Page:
When Mr. Duane joined the Senate in the late ’90s, he said, there were people in Albany who would not shake his hand. He cries talking about a little boy upstate who was denied admission to his community pool because of his illness. “I’m the bearer of many people’s secrets about H.I.V.,” Mr. Duane said.

Mr. Johnson has many friends with H.I.V. who fear telling employers. “There’s still so much stigma and people don’t realize it,” he told me.

And there is still more to be done for those who do not share the advantages of white men living in Chelsea — budget increases for the city’s H.I.V./AIDS Services Administration, for example. Mr. Johnson is eager for a chance to have the fight.

More here...

Note: Johnson is Towleroad's former political director.


Gay NYC City Council Candidate Corey Johnson Releases Campaign Video: WATCH

Johnson

Out NYC City Council candidate Corey Johnson released a campaign video for the 2013 race in which he's running to succeed Christine Quinn.

Johnson will be running against out lesbian Yetta Kurland. Gay City News wrote about the race last week:

“I’m looking forward to a spirited race focused on the issues that affect our neighborhoods and residents of West Soho, the Village, Chelsea, and Hell’s Kitchen,” he wrote.

Like Kurland, Johnson said he was uncertain whether anyone else might jump into the race, adding, “I’ll be running on a long record of service and accomplishments both as an activist and in leading a community board.”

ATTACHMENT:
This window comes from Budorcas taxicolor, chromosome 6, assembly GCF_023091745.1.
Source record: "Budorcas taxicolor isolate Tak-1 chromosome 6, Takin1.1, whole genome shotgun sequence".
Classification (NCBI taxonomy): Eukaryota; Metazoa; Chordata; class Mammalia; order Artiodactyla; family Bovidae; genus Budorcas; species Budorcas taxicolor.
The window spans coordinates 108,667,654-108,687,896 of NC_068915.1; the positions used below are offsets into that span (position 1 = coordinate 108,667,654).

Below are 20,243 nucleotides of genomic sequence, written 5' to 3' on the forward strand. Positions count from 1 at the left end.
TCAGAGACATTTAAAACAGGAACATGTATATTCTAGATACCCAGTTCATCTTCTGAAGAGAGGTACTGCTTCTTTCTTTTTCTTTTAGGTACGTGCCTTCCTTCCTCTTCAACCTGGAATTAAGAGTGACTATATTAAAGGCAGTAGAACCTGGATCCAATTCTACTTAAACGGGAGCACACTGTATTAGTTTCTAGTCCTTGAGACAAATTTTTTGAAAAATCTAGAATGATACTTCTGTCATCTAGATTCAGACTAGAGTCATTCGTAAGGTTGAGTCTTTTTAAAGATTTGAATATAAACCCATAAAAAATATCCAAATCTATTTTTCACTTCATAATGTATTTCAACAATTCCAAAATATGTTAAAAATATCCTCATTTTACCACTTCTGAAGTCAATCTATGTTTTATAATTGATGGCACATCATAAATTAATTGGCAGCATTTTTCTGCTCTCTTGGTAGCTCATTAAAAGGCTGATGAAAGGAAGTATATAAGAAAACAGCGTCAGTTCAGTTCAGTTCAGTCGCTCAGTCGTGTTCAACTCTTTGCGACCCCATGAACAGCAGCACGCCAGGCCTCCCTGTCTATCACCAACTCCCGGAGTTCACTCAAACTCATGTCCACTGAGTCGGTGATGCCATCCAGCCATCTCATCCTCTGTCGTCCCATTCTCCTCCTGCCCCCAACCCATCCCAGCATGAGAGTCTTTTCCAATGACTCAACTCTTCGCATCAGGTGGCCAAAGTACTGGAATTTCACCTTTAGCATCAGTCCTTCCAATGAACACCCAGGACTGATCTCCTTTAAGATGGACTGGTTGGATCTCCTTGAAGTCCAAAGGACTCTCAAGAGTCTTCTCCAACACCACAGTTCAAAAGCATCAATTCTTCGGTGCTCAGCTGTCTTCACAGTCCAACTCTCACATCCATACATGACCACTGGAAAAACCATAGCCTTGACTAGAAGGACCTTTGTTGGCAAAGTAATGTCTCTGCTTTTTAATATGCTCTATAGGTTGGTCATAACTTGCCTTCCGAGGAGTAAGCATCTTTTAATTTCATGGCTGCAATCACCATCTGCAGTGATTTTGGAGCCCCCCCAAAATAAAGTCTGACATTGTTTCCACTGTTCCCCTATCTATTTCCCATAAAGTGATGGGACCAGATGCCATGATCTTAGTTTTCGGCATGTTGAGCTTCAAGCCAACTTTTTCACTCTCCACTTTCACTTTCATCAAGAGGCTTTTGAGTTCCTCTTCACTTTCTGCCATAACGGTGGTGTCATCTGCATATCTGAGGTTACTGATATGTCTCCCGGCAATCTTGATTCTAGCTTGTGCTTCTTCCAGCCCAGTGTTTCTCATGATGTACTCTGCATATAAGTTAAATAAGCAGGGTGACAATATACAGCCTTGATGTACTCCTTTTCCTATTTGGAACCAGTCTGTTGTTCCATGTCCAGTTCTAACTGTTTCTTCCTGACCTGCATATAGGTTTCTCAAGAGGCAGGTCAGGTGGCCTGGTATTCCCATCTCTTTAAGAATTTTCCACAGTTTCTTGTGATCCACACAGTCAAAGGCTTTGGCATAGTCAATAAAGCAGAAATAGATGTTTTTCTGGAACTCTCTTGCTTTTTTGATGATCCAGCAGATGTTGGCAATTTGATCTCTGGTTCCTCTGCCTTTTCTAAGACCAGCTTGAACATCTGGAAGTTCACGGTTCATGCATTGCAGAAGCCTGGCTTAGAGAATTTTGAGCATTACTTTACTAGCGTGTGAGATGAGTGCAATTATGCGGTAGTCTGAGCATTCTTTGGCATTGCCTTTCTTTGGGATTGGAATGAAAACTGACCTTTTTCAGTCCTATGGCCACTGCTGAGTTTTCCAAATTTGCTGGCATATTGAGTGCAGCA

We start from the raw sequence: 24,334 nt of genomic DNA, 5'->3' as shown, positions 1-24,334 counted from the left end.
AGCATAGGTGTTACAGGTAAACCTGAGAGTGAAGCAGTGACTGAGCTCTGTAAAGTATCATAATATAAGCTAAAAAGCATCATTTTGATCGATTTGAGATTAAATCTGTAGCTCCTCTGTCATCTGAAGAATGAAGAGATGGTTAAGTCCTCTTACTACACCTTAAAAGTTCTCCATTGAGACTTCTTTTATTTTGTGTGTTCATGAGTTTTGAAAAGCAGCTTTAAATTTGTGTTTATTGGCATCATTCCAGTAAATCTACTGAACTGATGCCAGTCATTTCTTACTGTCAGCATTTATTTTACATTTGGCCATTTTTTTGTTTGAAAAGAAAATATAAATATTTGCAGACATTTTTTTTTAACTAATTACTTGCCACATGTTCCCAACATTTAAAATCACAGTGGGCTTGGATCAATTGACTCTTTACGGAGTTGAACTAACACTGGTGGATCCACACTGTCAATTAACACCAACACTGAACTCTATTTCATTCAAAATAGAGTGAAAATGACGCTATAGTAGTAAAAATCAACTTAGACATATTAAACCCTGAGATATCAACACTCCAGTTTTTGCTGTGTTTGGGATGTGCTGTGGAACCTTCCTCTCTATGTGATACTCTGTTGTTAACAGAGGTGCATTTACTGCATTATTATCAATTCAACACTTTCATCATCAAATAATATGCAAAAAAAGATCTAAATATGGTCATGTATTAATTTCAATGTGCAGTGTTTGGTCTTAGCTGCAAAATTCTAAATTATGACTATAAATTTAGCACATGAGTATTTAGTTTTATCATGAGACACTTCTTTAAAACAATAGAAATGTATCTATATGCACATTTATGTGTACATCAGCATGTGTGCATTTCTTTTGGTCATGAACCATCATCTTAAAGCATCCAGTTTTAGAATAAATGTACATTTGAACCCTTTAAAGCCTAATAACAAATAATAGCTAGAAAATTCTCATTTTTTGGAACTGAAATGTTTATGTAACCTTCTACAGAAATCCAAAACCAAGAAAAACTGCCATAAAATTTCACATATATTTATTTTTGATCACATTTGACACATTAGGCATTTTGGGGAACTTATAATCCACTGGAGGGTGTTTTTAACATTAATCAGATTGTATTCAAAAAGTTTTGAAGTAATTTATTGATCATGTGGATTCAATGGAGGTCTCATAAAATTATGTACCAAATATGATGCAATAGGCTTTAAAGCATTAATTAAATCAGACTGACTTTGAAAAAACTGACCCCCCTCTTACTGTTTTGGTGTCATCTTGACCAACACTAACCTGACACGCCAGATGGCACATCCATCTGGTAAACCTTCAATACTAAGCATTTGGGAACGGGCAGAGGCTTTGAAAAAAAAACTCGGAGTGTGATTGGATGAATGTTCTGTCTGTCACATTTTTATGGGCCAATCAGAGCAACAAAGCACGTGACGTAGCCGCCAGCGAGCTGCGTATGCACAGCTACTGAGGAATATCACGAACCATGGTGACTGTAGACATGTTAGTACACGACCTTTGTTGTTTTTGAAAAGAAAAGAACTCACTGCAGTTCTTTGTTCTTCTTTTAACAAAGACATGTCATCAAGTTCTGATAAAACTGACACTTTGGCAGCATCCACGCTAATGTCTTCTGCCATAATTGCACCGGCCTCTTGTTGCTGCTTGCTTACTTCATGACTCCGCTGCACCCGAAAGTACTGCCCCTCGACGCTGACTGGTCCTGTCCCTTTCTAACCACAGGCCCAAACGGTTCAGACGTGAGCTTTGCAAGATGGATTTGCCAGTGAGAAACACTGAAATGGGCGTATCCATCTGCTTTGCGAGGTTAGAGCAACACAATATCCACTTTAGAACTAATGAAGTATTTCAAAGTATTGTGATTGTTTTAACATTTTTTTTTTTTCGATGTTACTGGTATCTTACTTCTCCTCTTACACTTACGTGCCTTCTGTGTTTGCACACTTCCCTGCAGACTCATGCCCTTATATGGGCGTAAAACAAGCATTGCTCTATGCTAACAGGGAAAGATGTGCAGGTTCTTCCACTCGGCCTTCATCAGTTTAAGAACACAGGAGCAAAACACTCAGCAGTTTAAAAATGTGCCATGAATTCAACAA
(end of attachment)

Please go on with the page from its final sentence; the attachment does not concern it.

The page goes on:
Johnson has scrambled to an early lead in campaign fundraising, reporting just under the legal limit of $168,000 in donations, which will allow him to gain the maximum public match of $92,400. According to the city’s Campaign Finance Board, Kurland has raised more than $75,000, or about 45 percent of Johnson’s private donations. She, too, will be eligible for the city’s generous public matching funds program.

Watch Johnson's campaign video, AFTER THE JUMP...

Note: Johnson is Towleroad's former political director. I am a personal supporter of Johnson's race and was named in a list released by the campaign over the summer.

Continue reading "Gay NYC City Council Candidate Corey Johnson Releases Campaign Video: WATCH" »


NYC Updates, h/t Corey Johnson

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BY ARI EZRA WALDMAN

New York City Council candidate Corey Johnson has been an incomparable source of information in Sandy's aftermath. He was not only on location when the facade of a building broke off in Chelsea yesterday, but throughout the entire hurricane ordeal, he has kept everyone in New York City updated on damage, progress, and status of the recovery through his public Facebook page. I encourage you to "Like" his page and follow his updates. Also, follow him on Twitter at CoreyInNYC.

His latest update gives us the full range of what is going on in New York right now, available here:

NYC UPDATES --

Thank you to all of our first responders, police officers, firefighters, utility workers, volunteers and medical professionals who have been working non-stop the past 24 hours.

ConEd says power to be restored to all customers within 4 days. Very spotty cell service in Lower Manhattan or Dumbo. Texting seems to be working though.

Penn South / Mutual Redevelopment Houses in Chelsea has power because it runs off of generators and not ConEd. 

The rest of Chelsea below 29th Street, the West Village, Greenwich Village and Soho are still without power.